Colonies Within Ourselves

We will not know peace until we have driven out every trace of colonization. Until we have returned to some original semblance of who we were before we became so solidified in our identities.

It is possible to be colonized by one’s own identity, you know. Whether we are struggling against externally imposed narratives or attempting to write one of our own…we are constantly encased in these bodies, which tell us what we think we need to know about what it means to navigate the world.

So you want me to start? OK. Here are some of my identities: Woman. Writer. Activist. South Asian. Brown. Person of Color. Immigrant. Bicultural citizen of the world. Survivor of life. Survivor, period.

When I think of these identities, I don’t see any of them as “wrong,” per se. It’s simply that the exquisite totality of who I am cannot be summed up in any of these. Yes, these are parts of my selfhood, but they are only parts.

Now, by saying this, I don’t want you to believe that I am seduced by the notion of universal oneness and that I intend to uproot every sign of difference as if it were a rotten vegetable wrested from the earth. I don’t want you to think such a thing at all. I don’t want you to believe that in overturning my particularities, I am embracing some generic default that was not put in place by accident.

I simply want you to consider that there is another world. Another world that is just as vivid as this one, in which our diffidence does not occupy the same space as our grandeur. In this place, we are unabashedly ourselves. We are what we are, not despite our struggles and triumphs, but because of them. We are free to glory in this, to relish each aspect of it, as if it were the birthright into which we were born. As if it were the melody that stirred upon our lips when we emerged from the womb.

As if we were born singing.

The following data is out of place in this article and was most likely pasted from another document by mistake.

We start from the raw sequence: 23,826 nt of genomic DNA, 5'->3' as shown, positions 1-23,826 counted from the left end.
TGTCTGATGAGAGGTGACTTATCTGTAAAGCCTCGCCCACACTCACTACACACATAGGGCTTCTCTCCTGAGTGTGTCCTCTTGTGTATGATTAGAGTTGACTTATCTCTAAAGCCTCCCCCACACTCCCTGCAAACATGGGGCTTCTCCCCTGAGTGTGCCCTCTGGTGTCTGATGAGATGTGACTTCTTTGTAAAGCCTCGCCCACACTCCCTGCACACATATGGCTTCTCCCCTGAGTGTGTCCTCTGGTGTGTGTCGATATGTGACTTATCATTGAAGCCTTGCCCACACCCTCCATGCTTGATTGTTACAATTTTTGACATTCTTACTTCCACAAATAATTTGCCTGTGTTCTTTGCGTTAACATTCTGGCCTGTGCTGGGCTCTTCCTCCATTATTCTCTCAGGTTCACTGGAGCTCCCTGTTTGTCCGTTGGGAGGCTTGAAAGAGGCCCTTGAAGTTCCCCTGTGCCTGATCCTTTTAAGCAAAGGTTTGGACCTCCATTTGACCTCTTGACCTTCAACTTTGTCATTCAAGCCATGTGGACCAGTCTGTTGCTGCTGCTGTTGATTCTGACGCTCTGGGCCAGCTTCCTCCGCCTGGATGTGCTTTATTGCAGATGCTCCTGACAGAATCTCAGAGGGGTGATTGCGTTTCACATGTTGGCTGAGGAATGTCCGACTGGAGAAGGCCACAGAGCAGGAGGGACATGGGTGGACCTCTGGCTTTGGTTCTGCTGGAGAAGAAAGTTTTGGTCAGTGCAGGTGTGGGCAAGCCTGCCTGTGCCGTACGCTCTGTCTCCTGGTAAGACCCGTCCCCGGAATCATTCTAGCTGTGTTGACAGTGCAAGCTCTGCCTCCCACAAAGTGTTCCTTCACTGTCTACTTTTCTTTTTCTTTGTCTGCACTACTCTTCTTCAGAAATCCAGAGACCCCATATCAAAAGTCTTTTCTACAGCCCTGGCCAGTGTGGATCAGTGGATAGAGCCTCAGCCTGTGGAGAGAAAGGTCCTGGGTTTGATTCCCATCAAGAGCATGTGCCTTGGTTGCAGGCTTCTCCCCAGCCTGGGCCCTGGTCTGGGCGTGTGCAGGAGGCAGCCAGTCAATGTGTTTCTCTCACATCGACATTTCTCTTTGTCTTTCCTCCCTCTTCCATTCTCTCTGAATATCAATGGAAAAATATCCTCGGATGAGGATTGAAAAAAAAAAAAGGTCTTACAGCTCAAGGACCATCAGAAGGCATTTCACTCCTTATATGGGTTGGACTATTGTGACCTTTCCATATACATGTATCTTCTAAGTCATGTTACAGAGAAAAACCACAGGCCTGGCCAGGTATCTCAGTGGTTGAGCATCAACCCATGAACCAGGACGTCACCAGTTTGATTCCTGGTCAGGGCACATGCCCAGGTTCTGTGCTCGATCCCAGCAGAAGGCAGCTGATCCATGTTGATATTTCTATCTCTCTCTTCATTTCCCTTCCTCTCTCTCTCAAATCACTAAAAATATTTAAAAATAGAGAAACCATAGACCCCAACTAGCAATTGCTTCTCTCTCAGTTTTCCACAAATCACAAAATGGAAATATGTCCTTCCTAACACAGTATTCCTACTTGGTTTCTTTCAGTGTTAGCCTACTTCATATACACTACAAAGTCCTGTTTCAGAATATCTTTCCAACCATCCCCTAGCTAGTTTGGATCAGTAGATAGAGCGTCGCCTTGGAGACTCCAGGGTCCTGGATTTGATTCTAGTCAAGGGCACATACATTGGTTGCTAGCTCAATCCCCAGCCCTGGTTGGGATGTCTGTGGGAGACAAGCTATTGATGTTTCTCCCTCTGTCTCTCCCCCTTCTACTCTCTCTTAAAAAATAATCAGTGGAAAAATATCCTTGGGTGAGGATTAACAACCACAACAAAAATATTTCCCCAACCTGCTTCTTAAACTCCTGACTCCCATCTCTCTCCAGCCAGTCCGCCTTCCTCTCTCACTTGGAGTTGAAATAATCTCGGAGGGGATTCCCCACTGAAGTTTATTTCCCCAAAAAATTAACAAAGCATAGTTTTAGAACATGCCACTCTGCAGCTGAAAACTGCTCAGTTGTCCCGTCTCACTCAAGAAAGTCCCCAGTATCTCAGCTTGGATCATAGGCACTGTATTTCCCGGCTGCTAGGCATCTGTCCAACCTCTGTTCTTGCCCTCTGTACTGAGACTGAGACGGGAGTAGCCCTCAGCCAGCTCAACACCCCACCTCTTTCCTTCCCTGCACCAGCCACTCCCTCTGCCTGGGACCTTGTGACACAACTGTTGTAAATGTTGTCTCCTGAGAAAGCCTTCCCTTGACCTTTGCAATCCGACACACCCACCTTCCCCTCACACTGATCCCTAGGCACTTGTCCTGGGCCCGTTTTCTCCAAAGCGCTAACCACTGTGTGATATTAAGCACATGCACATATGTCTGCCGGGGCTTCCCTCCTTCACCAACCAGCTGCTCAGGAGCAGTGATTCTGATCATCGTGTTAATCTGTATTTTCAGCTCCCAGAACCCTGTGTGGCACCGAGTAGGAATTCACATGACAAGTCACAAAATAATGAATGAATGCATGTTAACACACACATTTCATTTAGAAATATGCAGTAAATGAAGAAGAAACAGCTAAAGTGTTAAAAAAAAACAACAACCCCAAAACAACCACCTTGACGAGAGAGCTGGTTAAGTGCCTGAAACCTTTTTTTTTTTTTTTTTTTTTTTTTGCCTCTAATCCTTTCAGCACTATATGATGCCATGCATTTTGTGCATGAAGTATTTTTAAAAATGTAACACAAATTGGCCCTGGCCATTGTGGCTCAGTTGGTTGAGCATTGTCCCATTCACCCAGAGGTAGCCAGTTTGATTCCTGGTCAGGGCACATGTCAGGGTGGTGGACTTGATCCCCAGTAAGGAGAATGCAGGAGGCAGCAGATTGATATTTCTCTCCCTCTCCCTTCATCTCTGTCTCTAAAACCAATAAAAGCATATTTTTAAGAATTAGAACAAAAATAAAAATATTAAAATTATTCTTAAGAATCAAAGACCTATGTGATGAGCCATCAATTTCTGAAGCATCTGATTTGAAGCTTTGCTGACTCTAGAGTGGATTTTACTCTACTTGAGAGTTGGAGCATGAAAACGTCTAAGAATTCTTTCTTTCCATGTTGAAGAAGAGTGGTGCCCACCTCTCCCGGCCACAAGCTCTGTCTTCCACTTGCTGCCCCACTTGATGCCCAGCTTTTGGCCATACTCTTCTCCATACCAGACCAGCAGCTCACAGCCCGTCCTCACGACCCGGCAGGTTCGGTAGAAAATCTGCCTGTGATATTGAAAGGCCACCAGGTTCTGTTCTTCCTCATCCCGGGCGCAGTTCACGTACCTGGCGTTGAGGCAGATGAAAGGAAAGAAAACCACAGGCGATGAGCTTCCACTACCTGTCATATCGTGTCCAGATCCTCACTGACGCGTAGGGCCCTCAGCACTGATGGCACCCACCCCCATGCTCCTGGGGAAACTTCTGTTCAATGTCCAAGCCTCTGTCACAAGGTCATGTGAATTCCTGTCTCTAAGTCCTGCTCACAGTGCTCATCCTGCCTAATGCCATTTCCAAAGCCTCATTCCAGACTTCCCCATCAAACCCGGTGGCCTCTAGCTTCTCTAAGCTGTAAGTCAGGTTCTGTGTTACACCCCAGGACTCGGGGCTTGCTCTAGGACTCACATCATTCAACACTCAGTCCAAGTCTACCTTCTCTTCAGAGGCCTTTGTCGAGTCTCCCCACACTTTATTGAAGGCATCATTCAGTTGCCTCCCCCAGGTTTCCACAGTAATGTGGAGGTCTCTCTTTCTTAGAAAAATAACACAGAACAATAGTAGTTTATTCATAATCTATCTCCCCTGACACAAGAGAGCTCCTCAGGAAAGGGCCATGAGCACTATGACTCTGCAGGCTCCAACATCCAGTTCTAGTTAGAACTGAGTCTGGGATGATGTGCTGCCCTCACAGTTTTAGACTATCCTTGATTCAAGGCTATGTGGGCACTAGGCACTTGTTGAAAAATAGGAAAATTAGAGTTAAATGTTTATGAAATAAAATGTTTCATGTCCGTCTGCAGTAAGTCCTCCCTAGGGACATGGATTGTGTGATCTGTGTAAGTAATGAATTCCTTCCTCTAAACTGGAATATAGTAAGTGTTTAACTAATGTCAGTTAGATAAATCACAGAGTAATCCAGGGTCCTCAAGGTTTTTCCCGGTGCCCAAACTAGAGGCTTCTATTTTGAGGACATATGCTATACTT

As if we were born with wide-open eyes that were not afraid to make contact with each sentient being in its presence.

As if we were magic fastened by flesh and bone.

All my life, I have wondered what it could be like to neither shrink back nor take up so much space that I suck the air out of a room. It is possible to do this from either position, you know.

I know that from this place, we enjoy the largesse of our lives because we believe that there is a power accorded us that transcends everything that has been stripped from us. Our dispossession is real, but so is this other truth that is within our custody.

I’m Nirmala Nataraj, a New York–based writer, editor, book midwife, theater artist, and mythmaker.

As someone who has woven in and out of a number of different word realms—nonprofit communications, advertising, theatre, publishing, and community arts, to name a few—I know that liberation is possible through the stories we choose to tell. As a first-generation South Asian American, I myself exist in the liminal spaces between cultures, art forms, and languages—and it is this multiplicity of narratives that informs my personal and professional approach.

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